These instruments will also update all relevant prescribed forms to make sure the new limits and procedures are set out clearly for electors. That information should help electors to plan accordingly and return their postal votes via post where possible. If they are handing them in, they will know the permitted number they can submit.

After the poll, the chief electoral officer will put together a list of postal ballot papers that have been rejected because the handing-in limit was exceeded and, where possible, will write to those whose postal votes have been rejected to notify them and give the reason why. That will ensure postal voters are informed of the rejection of their postal vote and can, if necessary, act to avoid it at future polls.

These instruments make provision for the storage and destruction of accepted and rejected postal voting documents, the return of postal voting document forms and the list of rejected or left-behind postal votes. In line with the arrangements for other electoral documents, they will be destroyed one year after the poll. The new postal vote handing-in requirements will, as with the changes banning political campaigners from handling postal votes and the extension of secrecy provisions, apply to elections on or after 2 May 2024.

Turning to the technical amendments relating to the changes to EU voting and candidacy rights, the draft Representation of the People (Postal Vote Handling etc.) (Northern Ireland) (Amendment) Regulations 2024 make some small changes in relation to EU voting and candidacy rights. The Elections Act 2022 amended the voting and candidacy rights of EU citizens to reflect the UK’s new relationship with the EU. The Representation of the People (Franchise Amendment and Eligibility Review) (Northern Ireland) Regulations 2023 amended existing legislation to implement the changes in the Elections Act.

The 2023 regulations provided for a one-off review process so that EU citizens on the register can be reviewed by the chief electoral officer and removed from the register if no longer eligible under the amended franchise. The regulations before the Committee amend the 2023 regulations so that, where the eligibility of EU citizens to remain on the register has been reviewed, duplicate notices do not have to be issued. Without this amendment, the chief electoral officer would be required to send a notice under existing review procedures and a notice under the new one-off process when removing an EU citizen. Some minor technical amendments are also made to reflect the new franchise.

Additionally, these regulations make transitional provision to ensure that candidates and other registered EU citizens remain eligible to stand and hold office in elections that might need to be re-run on or after 7 May 2024, the date on which the changes to EU voting and candidacy rights otherwise come into effect.

Having set out the detail of these statutory instruments, I hope the Committee will appreciate that they have been carefully designed and well considered to reduce the opportunities for individuals to exploit the process and steal the votes of others. I am open to questions. I am proud to bring these instruments forward, and I commend them to the Committee.

It is a pleasure to serve under your chairmanship, Mr Gray.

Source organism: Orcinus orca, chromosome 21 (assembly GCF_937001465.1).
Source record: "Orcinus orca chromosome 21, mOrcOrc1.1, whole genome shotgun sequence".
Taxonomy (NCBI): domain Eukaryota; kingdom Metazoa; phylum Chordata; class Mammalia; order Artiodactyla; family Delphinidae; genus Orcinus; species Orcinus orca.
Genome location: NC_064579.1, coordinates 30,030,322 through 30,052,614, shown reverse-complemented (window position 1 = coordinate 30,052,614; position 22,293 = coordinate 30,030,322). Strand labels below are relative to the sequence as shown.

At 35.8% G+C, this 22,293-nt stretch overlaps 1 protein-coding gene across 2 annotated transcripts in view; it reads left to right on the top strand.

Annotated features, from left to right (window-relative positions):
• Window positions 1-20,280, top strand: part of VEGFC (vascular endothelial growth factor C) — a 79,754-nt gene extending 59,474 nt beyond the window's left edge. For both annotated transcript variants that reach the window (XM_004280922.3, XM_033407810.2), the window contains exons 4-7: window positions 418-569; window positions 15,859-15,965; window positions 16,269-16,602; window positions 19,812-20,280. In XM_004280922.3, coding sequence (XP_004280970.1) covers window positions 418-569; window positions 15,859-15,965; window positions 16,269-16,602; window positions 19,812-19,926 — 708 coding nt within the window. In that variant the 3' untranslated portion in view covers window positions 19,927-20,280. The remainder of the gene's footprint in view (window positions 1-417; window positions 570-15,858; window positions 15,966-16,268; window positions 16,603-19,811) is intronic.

The statutory instruments would bring about changes to postal and proxy voting in Northern Ireland and to EU citizens’ voting and candidacy rights. As elected Members of this House we should support all aims to make our elections as free and fair as possible and not to allow for any fraud at all. I think about why I got involved in politics, and why I stood to be a local councillor and an MP: it was because I wanted to represent my community, and I know every vote matters.

The Minister will be pleased to hear that we do not seek to refight the battles that took place over aspects of these regulations during the passage of the Elections Act 2022—I was on the Bill Committee and part of those discussions—and we do not intend to oppose these measures. However, I would still like him to consider what some of the serious potential unintended consequences could be if these regulations are not implemented with sufficient attention. First, I should make it very clear that for many years the Labour party has been signed up to the Electoral Commission’s code of conduct for campaigners, which bans campaigners from handling completed postal ballots. Our internal guidance also states clearly that under no circumstances should campaigners handle completed postal ballots, unless electors have absolutely nobody else to return them for them.

I remain concerned about the definition of political campaigners. In my constituency party, we have a thousand Labour members. During elections, many of them lent a helping hand by putting posters in their windows, by delivering leaflets on their block or road, or even just by commenting online. Some join the Labour party, as with every other party, and maybe do no more than that. Others do not join a party, but may still get involved in political activity at election time. These simple acts may be enough to draw them into the definition of a political campaigner.

A lack of clarity may have a chilling effect. If someone knows they are going to be handing in a postal vote, maybe further down the line, that could prevent them from getting involved in political activity. It may have unintended consequences for both sides. It is easy to imagine a party member in Northern Ireland who is inactive most of the time but willing to help in a small way during an election being caught by, or not being clear on, these regulations because they want to hand in a postal vote for a sick housemate or partner.

I am not sure how far the regulations draw a distinction between a political campaigner with a rosette who knocks on doors with a group of other people who are campaigning politically and someone who may happen to be an ordinary party member, or not even a party member, who is doing something political at an election time in a personal capacity. There may be times when it is difficult for electoral officers to adjudicate on this. What will the definition of a political campaigner be for the purposes of enabling electoral officers to adjudicate? Can the Minister outline what safeguards are in place to ensure that that would not be the case, and what efforts are being made to ensure that legitimate voters do not lose their voice because of these regulations?